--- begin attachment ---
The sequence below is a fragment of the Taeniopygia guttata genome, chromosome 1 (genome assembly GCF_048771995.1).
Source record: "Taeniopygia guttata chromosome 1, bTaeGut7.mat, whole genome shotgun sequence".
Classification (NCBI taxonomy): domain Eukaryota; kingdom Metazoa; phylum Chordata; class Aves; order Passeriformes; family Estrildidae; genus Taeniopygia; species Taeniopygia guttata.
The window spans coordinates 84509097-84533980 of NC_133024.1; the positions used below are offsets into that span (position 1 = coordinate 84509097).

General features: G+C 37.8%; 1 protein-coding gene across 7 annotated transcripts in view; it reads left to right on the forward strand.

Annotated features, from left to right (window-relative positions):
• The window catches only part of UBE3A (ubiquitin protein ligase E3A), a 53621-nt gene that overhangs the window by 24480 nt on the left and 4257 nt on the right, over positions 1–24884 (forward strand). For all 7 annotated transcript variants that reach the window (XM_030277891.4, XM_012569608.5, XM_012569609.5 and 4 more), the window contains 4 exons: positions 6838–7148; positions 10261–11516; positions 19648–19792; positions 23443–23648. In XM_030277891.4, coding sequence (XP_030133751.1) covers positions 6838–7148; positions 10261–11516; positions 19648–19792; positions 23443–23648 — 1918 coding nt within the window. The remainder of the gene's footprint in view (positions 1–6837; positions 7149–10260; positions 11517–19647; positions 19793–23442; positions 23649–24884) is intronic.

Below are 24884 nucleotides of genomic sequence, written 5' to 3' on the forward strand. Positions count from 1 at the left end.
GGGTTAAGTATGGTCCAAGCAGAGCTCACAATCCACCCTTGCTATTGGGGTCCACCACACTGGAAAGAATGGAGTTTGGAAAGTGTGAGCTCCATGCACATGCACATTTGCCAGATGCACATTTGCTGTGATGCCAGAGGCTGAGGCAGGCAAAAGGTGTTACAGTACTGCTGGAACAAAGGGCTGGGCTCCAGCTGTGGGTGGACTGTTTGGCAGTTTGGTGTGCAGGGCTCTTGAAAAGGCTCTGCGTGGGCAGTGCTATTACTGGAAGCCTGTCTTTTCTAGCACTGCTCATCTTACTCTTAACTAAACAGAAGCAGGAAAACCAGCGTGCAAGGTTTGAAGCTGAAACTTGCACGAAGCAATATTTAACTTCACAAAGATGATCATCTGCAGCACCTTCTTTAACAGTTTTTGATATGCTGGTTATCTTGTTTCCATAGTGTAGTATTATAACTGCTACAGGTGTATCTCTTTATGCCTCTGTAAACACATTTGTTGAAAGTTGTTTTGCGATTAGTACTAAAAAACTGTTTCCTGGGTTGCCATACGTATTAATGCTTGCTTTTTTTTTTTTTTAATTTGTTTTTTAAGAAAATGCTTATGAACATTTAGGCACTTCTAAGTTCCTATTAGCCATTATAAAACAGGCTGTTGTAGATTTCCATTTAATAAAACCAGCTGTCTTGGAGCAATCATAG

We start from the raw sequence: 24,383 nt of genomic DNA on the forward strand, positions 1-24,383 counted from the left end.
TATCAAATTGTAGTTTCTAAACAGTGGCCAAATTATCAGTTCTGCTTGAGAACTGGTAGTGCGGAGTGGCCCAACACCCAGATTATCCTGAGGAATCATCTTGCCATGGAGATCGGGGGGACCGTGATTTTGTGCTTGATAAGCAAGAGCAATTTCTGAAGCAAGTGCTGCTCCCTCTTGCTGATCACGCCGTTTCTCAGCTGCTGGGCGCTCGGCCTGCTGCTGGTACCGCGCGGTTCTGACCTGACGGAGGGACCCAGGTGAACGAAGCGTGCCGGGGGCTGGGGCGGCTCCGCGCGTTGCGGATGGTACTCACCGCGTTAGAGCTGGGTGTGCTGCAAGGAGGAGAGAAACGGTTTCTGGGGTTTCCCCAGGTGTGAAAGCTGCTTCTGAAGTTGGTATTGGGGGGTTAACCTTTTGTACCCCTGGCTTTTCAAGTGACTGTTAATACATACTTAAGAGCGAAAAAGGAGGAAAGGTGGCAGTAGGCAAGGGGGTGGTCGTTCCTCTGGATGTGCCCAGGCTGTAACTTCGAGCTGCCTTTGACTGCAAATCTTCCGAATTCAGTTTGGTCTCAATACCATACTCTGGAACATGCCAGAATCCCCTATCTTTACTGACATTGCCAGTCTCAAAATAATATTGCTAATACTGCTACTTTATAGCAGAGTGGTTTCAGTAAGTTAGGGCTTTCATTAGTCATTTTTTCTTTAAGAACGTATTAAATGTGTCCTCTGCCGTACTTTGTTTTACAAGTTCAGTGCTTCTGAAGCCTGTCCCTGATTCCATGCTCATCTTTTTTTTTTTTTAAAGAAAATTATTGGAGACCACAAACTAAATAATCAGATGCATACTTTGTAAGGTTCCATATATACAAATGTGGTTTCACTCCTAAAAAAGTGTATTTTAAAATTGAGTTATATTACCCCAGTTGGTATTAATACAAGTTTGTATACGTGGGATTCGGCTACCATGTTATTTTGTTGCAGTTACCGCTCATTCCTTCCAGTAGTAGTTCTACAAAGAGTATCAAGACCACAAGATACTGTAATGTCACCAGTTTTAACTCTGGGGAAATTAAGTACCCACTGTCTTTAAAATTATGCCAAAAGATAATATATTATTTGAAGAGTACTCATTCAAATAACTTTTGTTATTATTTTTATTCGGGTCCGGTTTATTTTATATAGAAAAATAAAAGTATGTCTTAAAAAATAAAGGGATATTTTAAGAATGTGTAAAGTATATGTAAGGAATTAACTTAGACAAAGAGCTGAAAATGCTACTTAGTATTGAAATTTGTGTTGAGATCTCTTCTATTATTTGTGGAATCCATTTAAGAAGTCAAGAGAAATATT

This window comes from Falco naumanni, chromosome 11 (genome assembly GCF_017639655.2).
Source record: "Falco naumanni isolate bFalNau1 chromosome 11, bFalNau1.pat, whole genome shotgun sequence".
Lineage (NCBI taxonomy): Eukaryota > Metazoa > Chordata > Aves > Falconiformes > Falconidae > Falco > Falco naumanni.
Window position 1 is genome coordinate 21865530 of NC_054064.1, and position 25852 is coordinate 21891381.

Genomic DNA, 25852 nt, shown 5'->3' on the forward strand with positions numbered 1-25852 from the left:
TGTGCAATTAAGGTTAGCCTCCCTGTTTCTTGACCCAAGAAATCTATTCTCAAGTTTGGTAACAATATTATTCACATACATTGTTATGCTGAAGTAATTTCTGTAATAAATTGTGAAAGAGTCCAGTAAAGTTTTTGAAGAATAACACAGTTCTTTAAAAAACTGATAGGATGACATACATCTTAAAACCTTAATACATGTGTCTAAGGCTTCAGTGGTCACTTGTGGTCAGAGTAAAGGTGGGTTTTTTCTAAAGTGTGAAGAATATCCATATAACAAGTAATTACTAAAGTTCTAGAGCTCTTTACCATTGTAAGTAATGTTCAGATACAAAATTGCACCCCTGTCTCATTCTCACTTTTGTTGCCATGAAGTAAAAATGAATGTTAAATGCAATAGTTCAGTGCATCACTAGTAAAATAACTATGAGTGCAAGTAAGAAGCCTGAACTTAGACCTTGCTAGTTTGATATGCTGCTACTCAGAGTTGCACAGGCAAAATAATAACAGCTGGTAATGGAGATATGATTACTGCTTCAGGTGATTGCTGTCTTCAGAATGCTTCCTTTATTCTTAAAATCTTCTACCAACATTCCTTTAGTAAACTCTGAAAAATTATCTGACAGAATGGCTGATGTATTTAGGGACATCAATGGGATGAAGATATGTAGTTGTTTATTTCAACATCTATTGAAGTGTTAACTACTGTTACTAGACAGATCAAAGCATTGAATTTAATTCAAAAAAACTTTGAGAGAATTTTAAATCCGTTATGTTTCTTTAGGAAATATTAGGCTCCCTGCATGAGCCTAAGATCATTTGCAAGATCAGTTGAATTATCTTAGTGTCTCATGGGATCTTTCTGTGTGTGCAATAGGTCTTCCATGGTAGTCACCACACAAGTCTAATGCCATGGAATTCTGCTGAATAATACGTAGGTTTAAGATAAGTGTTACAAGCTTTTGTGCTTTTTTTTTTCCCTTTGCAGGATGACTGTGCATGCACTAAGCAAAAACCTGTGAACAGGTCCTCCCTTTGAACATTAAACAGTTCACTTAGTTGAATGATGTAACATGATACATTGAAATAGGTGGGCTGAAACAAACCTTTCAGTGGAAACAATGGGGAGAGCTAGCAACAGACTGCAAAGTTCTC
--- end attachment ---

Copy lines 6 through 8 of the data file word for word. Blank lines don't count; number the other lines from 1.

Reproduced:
Annotated features, from left to right (window-relative positions):
• The window catches only part of UBE3A (ubiquitin protein ligase E3A), a 53621-nt gene that overhangs the window by 24480 nt on the left and 4257 nt on the right, over positions 1–24884 (forward strand). For all 7 annotated transcript variants that reach the window (XM_030277891.4, XM_012569608.5, XM_012569609.5 and 4 more), the window contains 4 exons: positions 6838–7148; positions 10261–11516; positions 19648–19792; positions 23443–23648. In XM_030277891.4, coding sequence (XP_030133751.1) covers positions 6838–7148; positions 10261–11516; positions 19648–19792; positions 23443–23648 — 1918 coding nt within the window. The remainder of the gene's footprint in view (positions 1–6837; positions 7149–10260; positions 11517–19647; positions 19793–23442; positions 23649–24884) is intronic.

Below are 24884 nucleotides of genomic sequence, written 5' to 3' on the forward strand. Positions count from 1 at the left end.